By Julie Pace
WASHINGTON — Spurning furious Republicans, President Barack Obama unveiled expansive executive actions on immigration Thursday night to spare nearly 5 million people in the U.S. illegally from deportation and refocus enforcement efforts on “felons, not families.”
The moves, affecting mostly parents and young people, marked the most sweeping changes to the nation’s fractured immigration laws in nearly three decades and set off a fierce fight with Republicans over the limits of presidential powers.
In a televised address to the nation, Obama defended the legality of his actions and challenged GOP lawmakers to focus their energy not on blocking his measures but on approving long-stalled legislation to take their place.
“To those members of Congress who question my authority to make our immigration system work better, or question the wisdom of me acting where Congress has failed, I have one answer: Pass a bill,” Obama said, flexing his presidential powers just two weeks after his political standing was challenged in the midterm elections.
As Obama spoke from the White House, immigration supporters with American flags draped over their shoulders marched on Pennsylvania Avenue outside carrying signs that read, “Gracias, Presidente Obama.”
The address marked the first step in the White House effort to promote the executive actions to the public. Today, Obama will speak at a campaign-style rally in Las Vegas.
Despite Obama’s challenge to Republicans to pass a broader immigration bill, his actions and the angry GOP response could largely stamp out those prospects for the remainder of his presidency, ensuring that the contentious debate will carry on into the 2016 elections.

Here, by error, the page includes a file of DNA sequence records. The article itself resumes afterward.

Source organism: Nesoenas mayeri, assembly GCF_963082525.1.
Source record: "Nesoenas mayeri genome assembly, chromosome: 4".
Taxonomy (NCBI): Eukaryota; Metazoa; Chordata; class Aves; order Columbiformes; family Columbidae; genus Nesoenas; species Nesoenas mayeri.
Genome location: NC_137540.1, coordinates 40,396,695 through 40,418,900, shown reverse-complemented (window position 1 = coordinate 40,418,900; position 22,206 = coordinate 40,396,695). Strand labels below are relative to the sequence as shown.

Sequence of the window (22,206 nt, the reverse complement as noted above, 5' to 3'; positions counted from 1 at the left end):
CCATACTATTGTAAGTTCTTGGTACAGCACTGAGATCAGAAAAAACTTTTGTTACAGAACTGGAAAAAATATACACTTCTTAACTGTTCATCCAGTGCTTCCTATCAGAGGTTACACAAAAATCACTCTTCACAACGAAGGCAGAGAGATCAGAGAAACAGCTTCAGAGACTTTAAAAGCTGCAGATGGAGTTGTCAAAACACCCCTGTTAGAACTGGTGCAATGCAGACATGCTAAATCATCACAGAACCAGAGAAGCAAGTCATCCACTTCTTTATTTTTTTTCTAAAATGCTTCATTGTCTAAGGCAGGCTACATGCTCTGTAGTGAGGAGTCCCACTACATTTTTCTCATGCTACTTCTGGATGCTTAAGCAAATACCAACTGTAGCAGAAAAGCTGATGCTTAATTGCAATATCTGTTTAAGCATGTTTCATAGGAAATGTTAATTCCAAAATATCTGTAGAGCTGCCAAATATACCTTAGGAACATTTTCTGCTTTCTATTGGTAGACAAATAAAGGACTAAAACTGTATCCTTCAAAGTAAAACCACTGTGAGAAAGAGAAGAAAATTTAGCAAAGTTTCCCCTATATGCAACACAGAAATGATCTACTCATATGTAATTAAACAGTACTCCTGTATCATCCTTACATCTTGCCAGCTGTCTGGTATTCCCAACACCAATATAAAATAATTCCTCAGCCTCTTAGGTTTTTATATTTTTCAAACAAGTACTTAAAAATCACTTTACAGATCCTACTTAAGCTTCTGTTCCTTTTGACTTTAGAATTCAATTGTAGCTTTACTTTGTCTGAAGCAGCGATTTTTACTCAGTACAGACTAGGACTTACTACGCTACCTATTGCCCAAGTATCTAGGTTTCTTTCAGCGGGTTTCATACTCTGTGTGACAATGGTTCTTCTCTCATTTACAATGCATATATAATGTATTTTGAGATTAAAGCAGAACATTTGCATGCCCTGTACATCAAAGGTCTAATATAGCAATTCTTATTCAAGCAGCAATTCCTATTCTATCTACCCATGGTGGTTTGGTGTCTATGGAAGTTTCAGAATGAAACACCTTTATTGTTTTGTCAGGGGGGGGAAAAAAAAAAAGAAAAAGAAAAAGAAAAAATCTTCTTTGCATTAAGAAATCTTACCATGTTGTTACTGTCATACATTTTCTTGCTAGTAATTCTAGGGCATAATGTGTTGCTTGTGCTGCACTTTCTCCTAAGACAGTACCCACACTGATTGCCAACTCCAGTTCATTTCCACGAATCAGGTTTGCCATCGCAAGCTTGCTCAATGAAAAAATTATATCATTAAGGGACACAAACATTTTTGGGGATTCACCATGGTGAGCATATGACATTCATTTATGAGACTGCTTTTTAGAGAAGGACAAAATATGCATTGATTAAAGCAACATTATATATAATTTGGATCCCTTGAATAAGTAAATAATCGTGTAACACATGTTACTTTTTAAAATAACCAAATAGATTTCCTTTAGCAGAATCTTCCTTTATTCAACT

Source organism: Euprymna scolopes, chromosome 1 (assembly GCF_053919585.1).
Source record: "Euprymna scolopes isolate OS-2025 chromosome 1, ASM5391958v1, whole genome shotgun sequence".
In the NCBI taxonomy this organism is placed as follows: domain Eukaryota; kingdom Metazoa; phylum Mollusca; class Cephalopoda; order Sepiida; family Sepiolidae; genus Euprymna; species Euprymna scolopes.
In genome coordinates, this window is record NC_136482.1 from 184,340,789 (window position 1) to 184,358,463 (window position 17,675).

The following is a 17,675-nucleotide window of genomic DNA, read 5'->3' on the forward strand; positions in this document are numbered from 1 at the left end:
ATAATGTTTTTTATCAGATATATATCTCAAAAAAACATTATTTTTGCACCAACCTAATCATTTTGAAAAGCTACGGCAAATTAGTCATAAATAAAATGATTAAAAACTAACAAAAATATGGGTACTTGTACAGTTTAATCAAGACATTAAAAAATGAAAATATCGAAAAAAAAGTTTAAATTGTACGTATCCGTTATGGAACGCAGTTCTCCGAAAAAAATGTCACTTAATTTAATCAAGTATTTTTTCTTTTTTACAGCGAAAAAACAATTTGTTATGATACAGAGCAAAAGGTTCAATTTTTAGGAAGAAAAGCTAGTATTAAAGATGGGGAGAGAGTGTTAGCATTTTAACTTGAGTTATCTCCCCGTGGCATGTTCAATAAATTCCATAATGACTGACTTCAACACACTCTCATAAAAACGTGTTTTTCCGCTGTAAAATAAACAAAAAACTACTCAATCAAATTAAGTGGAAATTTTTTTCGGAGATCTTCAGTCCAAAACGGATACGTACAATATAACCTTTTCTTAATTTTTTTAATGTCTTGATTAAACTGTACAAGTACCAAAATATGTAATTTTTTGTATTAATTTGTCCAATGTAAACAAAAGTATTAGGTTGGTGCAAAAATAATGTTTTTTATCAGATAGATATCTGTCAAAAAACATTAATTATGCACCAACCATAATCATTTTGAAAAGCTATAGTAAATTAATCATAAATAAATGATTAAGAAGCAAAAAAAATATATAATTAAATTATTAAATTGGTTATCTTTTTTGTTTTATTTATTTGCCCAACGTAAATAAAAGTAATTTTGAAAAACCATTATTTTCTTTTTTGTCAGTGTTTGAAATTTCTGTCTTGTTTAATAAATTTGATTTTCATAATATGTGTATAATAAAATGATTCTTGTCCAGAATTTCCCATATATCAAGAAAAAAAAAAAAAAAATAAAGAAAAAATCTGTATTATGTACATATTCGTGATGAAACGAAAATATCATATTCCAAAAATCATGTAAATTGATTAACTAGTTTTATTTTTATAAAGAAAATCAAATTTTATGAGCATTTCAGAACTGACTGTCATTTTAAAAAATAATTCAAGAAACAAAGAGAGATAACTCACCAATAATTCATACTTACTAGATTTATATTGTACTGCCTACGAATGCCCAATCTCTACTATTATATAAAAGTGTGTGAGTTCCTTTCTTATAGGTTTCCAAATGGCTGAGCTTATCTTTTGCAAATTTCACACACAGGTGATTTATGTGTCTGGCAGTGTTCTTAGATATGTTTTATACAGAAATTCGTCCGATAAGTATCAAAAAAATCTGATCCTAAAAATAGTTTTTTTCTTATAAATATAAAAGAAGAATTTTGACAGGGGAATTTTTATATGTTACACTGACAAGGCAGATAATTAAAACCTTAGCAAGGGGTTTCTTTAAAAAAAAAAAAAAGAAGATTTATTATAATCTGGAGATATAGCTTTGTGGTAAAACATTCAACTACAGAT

Republicans, emboldened by their sweeping victories in the midterms, are weighing responses to the president’s actions that include lawsuits, a government shutdown, and in rare instances, even impeachment.
“The president will come to regret the chapter history writes if he does move forward,” Sen. Mitch McConnell, the Kentucky Republican who is soon to become the Senate majority leader, said before Obama’s address.
House Speaker John Boehner, R-Ohio, who has refused to have his members vote on broad immigration legislation passed by the Senate last year, said Obama’s decision to go it alone “cemented his legacy of lawlessness and squandered what little credibility he had left.”
While Obama’s measures are sweeping in scope, they still leave more than half of the 11 million people living in the U.S. illegally in limbo.
The president announced new deportation priorities that would compel law enforcement to focus its efforts on tracking down serious criminals and people who have recently crossed the border, while specifically placing a low priority on those who have been in the U.S. for more than 10 years.
The president spent months trying to gain a House vote on the Senate bill, frustrating immigration advocates and some Democrats who wanted him to instead take action on his own.